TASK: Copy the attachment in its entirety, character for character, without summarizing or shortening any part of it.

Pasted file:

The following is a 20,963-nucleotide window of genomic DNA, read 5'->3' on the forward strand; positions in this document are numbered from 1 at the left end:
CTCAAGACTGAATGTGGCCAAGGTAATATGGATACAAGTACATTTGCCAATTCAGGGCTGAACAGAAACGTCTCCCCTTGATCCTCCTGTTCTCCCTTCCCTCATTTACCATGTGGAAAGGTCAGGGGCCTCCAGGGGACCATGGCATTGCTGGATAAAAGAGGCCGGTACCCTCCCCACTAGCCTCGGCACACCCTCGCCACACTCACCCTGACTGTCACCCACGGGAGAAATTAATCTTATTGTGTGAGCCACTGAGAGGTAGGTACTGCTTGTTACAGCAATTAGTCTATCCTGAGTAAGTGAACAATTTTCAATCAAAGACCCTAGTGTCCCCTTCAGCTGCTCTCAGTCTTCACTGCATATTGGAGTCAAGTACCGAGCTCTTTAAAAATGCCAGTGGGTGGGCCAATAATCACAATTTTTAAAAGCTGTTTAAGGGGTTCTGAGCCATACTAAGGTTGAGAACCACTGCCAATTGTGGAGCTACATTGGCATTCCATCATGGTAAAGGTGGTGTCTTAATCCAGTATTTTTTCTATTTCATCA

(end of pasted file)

The following is a 20,963-nucleotide window of genomic DNA, read 5'->3' on the forward strand; positions in this document are numbered from 1 at the left end:
CTCAAGACTGAATGTGGCCAAGGTAATATGGATACAAGTACATTTGCCAATTCAGGGCTGAACAGAAACGTCTCCCCTTGATCCTCCTGTTCTCCCTTCCCTCATTTACCATGTGGAAAGGTCAGGGGCCTCCAGGGGACCATGGCATTGCTGGATAAAAGAGGCCGGTACCCTCCCCACTAGCCTCGGCACACCCTCGCCACACTCACCCTGACTGTCACCCACGGGAGAAATTAATCTTATTGTGTGAGCCACTGAGAGGTAGGTACTGCTTGTTACAGCAATTAGTCTATCCTGAGTAAGTGAACAATTTTCAATCAAAGACCCTAGTGTCCCCTTCAGCTGCTCTCAGTCTTCACTGCATATTGGAGTCAAGTACCGAGCTCTTTAAAAATGCCAGTGGGTGGGCCAATAATCACAATTTTTAAAAGCTGTTTAAGGGGTTCTGAGCCATACTAAGGTTGAGAACCACTGCCAATTGTGGAGCTACATTGGCATTCCATCATGGTAAAGGTGGTGTCTTAATCCAGTATTTTTTCTATTTCATCA